Miltan Epsilon – Preview Pages – Jazz Healy, Reunion Series Book 1

Would you like a sneak peek inside Miltan Epsilon, Book 1 of the Jazz Healy, Reunion Series? Well, here you go.

I hope you enjoy…

Miltan Epsilon – Chapter 1 – Scene 1

Jazz Healy slapped the cockpit dash of her Z-Class long-hauler but the extra life-sign on the internal scan refused to go away. She scowled. “That’s the last time I let Rankovic talk me into a job.”

The tiny splice-kitten in the cot at her feet mewled.

“Don’t stress, little one.” Jazz rose, mentally cursing that she hadn’t made time to replace the broken mote cameras in the cargo hold. “I’ll feed you when I get back.”

The surplus life-sign radiated too much heat to be one of the other baby animals, escaped from its pen. That meant a person lurked below and Jazz wasn’t getting paid to transport people to Garbadon Minor.

After closing and locking the cockpit door she hesitated. Was it really safe to leave the kitten alone inside? Rankovic’s instructions had been to keep the red-and-black striped fluff-ball away from the other animals but that was out of regard for its safety – value, in all honesty – not theirs. The splice-kitten’s buyer was forking out a very large sum of money for successful delivery. So much, in fact, that Rankovic was willing to pay Jazz one hundred thousand Commonwealth dollars for nothing more than a basic intrasolar freight run.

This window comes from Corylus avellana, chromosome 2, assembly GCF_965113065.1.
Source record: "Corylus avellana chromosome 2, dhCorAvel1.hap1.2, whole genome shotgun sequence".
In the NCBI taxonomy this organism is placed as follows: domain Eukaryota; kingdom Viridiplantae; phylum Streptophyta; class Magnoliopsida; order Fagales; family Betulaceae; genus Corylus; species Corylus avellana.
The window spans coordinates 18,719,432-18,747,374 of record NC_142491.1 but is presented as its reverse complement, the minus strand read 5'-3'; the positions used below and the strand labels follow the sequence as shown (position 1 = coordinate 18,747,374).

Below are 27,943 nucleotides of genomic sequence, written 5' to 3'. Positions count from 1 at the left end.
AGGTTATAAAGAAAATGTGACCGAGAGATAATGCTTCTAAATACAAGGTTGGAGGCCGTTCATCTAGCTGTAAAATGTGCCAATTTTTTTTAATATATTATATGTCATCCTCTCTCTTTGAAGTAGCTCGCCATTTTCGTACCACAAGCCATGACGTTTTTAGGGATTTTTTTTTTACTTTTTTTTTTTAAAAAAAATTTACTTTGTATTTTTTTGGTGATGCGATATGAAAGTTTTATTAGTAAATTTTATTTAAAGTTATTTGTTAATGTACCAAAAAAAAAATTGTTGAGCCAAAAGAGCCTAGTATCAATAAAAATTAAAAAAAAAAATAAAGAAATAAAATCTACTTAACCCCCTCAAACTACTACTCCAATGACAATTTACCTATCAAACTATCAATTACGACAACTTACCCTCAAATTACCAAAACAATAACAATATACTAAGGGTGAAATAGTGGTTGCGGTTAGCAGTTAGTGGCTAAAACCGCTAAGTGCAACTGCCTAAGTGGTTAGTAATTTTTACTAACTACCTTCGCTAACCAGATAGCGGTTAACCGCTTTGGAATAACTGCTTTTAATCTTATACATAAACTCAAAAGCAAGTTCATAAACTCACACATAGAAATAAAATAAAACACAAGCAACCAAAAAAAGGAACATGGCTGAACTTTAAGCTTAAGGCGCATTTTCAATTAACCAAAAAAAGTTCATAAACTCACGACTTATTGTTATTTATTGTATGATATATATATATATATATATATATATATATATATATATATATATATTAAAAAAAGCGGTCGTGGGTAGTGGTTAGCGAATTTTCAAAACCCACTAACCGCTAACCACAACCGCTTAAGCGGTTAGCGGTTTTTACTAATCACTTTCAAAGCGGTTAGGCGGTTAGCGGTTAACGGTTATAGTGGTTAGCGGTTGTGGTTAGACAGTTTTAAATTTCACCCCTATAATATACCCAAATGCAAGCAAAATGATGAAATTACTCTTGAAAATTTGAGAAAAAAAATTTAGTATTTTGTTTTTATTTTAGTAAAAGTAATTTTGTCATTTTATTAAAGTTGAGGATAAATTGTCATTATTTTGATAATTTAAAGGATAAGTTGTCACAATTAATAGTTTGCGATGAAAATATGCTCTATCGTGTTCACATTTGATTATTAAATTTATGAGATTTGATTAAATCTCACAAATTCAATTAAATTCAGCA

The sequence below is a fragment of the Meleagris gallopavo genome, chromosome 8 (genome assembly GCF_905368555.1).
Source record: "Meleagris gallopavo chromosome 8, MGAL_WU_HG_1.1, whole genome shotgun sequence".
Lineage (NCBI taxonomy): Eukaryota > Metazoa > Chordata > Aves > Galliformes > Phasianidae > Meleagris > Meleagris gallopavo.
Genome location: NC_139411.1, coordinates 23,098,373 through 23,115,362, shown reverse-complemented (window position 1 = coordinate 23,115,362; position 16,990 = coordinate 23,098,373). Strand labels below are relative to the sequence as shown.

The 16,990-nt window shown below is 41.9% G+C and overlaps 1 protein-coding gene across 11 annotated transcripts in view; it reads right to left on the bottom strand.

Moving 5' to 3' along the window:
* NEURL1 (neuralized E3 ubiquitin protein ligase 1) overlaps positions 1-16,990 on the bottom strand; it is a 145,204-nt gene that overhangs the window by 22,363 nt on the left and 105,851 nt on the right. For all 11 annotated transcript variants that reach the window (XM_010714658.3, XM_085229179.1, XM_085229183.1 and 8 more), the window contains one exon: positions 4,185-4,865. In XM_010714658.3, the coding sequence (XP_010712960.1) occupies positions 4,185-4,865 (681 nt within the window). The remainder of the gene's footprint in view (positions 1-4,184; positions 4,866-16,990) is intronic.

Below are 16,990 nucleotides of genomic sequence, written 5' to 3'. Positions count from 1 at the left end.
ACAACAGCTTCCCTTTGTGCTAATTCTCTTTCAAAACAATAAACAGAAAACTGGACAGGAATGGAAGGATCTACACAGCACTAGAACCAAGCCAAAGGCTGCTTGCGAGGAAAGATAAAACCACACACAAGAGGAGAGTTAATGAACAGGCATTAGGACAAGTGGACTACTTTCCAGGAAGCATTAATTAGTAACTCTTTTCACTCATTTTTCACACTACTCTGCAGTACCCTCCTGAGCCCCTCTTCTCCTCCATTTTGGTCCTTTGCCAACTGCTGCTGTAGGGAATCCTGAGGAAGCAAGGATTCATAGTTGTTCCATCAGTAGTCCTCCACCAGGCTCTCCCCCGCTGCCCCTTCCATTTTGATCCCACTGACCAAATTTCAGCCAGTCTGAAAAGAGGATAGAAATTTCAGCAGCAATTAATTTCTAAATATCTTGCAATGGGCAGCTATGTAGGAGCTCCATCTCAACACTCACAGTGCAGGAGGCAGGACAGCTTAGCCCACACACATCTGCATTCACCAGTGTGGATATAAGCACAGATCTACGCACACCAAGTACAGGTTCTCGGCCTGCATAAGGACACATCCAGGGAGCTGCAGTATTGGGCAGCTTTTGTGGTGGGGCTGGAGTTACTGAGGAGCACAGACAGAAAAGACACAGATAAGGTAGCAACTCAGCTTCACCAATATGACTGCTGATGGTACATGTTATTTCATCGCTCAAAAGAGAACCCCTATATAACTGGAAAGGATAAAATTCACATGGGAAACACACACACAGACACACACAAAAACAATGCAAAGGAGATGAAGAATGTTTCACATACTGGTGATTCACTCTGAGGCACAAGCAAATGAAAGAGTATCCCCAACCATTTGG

Yes, definitely safer to keep the kitten behind a locked door.

She ran a diagnostic on the nanomachines that fortified her body – optimal; good – before rotating her cybernetic right arm and flexing its metal fingers. Finally, with her left hand, she drew her gun and set off.

Sneaking aboard should have been impossible. She had personally overseen loading, not once leaving the entrance ramp, and she’d closed that ramp as soon as the process finished. The animals had all been carried on by hand, their holding pens erected earlier from scrap pallets already in Jazz’s possession. There had been only one crate of supplies – feed, sedatives, straw, and the like – and she’d opened that in the company of the Customs officers who’d arrived with the delivery people. She’d even counted off everybody as they entered and left.

The internal scan, now hooked into her enhanced optics and displaying in the upper corner of her right retina, showed the life-sign continuing to drift aimlessly about the cargo hold.

She passed through the common room, an area filled with magnetized wooden chairs, a table grooved by a myriad cuts, cupboards, a bench, and other necessities for storing and preparing food. She barely spent any time in here nowadays, preferring to while away flights in the cockpit eating ration cubes and watching B-grade thrillers.